• In this Friday, Aug. 26, 2016 photo, Lisa Devaughn prepares a salad at her restaurant job in Oklahoma City. Devaughn, released from prison in April after serving nearly four years for forgery, found herself arrested within days of her release for warrants issued while she was in prison. She was processed through four separate county jails and now finds herself owing close to $1,000 a month in various supervision and other fines and fees, which is more than her take-home salary from a job at a local restaurant that pays $10 an hour. (AP Photo/Sue Ogrocki)

    In this Friday, Aug. 26, 2016 photo, Lisa Devaughn prepares a salad at her restaurant job in Oklahoma City. Devaughn, released from prison in April after serving nearly four years for forgery, found herself arrested within days of her release for ... warrants issued while she was in prison. She was processed through four separate county jails and now finds herself owing close to $1,000 a month in various supervision and other fines and fees, which is more than her take-home salary from a job at a local restaurant that pays $10 an hour. (AP Photo/Sue Ogrocki) (The Associated Press)

  • In this Friday, Aug. 26, 2016 photo, Oklahoma County Judge Ray Elliott poses for a photo in his courtroom in Oklahoma City. Elliott, a former prosecutor with a no-nonsense reputation said he's almost always willing to work with criminal defendants if they show some inclination to comply with court-imposed requirements. (AP Photo/Sue Ogrocki)

    In this Friday, Aug. 26, 2016 photo, Oklahoma County Judge Ray Elliott poses for a photo in his courtroom in Oklahoma City. Elliott, a former prosecutor with a no-nonsense reputation said he's almost always willing to work with criminal defendants if ... they show some inclination to comply with court-imposed requirements. (AP Photo/Sue Ogrocki) (The Associated Press)

  • In this Wednesday, July 13, 2016 photo, Tim Yarbrough signs up to use a computer at the Oklahoma Public Library in Oklahoma City.  Yarbrough, who recently completed a two-year prison term for drug possession, still owes more than $5,000, the result of 19 separate one-time fees, $40-per-month in supervision costs and other charges. Criminal defendants in Oklahoma can easily rack up several thousands of dollars in mandatory fees and court costs that often keep them locked in a cycle of poverty.  (AP Photo/Sue Ogrocki)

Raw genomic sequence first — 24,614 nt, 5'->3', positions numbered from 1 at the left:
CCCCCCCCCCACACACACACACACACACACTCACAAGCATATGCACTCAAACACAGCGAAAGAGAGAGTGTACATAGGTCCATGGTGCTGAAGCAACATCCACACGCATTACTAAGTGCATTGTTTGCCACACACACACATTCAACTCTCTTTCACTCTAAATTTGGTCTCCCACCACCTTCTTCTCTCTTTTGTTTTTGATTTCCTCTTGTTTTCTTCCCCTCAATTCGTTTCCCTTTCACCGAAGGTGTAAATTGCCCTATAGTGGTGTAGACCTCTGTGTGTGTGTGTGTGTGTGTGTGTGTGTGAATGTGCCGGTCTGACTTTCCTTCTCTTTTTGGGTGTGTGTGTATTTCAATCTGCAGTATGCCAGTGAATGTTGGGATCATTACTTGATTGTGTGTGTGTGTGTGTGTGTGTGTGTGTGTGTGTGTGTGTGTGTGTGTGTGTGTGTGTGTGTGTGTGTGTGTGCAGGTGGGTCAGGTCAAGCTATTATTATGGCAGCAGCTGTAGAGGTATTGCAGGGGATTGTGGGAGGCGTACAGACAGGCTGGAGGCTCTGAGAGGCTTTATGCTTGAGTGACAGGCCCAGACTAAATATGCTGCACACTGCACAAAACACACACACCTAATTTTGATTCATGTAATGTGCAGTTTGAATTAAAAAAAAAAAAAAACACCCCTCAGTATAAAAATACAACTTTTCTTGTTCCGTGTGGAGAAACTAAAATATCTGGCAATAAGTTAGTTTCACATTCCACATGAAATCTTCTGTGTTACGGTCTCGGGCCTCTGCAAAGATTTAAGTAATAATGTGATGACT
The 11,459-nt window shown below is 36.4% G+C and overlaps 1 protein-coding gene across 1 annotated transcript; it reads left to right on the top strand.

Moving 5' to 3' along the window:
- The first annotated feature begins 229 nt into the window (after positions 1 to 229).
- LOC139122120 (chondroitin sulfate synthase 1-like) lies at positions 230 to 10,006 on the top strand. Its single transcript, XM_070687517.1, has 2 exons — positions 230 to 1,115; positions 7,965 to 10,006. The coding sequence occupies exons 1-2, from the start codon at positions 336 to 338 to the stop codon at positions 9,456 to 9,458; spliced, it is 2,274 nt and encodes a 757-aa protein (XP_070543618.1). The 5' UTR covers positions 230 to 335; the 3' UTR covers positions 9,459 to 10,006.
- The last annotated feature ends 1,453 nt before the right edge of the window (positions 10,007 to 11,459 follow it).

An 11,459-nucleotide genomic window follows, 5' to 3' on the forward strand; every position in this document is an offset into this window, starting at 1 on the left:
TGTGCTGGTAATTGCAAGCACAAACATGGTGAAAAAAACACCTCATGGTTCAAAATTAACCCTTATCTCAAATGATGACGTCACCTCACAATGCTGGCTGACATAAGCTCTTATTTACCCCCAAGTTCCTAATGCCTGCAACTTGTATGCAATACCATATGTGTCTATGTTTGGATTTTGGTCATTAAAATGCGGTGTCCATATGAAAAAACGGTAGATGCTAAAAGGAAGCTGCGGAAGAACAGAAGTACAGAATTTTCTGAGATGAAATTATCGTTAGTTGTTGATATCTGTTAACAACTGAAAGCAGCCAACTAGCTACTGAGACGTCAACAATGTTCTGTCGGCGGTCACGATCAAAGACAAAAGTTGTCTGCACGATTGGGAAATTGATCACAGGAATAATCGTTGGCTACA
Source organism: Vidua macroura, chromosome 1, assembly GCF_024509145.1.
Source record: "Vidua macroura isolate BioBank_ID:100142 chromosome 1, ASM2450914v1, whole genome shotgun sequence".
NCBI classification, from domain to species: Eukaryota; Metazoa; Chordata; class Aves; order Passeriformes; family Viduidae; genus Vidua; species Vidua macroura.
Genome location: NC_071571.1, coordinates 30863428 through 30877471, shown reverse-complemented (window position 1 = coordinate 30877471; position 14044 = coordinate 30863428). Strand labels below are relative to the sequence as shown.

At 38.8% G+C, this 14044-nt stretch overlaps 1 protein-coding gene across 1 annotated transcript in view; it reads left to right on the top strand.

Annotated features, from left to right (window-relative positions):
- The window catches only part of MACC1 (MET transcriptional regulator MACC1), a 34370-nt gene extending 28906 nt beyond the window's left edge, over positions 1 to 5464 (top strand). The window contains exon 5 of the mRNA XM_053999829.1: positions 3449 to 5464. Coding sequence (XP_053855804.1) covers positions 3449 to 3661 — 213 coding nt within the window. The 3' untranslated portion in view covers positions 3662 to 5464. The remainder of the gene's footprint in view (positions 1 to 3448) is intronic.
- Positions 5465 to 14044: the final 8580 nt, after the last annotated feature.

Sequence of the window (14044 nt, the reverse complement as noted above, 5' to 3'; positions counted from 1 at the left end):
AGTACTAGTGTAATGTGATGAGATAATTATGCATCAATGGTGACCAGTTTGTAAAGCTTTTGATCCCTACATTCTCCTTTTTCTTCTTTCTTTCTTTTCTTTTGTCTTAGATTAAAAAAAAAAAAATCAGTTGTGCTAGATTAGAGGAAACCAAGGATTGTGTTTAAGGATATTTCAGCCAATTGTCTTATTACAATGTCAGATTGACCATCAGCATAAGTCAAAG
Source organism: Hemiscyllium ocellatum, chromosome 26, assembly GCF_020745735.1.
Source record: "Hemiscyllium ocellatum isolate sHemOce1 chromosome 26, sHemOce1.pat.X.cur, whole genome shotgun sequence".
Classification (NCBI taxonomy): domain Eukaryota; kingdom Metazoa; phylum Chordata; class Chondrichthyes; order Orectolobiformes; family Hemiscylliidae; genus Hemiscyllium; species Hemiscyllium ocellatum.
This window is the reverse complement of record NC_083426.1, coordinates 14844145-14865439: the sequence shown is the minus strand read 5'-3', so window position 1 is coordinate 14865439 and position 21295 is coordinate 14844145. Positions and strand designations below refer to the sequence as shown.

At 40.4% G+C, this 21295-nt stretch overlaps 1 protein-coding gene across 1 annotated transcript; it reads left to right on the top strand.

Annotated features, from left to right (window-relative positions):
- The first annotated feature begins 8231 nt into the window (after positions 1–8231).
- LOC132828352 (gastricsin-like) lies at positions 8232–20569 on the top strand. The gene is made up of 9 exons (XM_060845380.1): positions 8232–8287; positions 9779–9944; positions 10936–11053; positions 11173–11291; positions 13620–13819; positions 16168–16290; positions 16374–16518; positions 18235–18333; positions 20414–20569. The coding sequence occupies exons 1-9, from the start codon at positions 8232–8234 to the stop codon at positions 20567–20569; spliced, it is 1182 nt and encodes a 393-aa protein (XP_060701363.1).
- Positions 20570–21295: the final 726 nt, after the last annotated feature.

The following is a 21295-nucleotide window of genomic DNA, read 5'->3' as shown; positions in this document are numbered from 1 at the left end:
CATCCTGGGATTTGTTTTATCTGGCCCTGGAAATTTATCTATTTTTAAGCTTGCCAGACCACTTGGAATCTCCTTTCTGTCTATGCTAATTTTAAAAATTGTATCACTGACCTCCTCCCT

In this Wednesday, July 13, 2016 photo, Tim Yarbrough signs up to use a computer at the Oklahoma Public Library in Oklahoma City. Yarbrough, who recently completed a two-year prison term for drug possession, still owes more than $5,000, the result ... of 19 separate one-time fees, $40-per-month in supervision costs and other charges. Criminal defendants in Oklahoma can easily rack up several thousands of dollars in mandatory fees and court costs that often keep them locked in a cycle of poverty. (AP Photo/Sue Ogrocki) (The Associated Press)

As some states curb high fines, Oklahoma's go even higher

Markets Associated Press

When riots erupted two years ago in Ferguson, Missouri, some of the tension in the black community was blamed on the use of court fines and fees that burdened many low-income people with debts they could not pay.

Continue Reading Below

Since then, some states have reduced fines for traffic tickets and offered amnesty to indigent offenders with large debts.

But Oklahoma lawmakers went the other direction. They increased dozens of fees covering all criminal and traffic offenses, hoping to more than double the share of state revenue harvested from the same source five years ago.

Behind the move is Oklahoma's miserable financial condition. The state budget has been hit by the energy industry's slump and tax cuts. Wringing more money from offenders also makes for good politics in a conservative law-and-order state.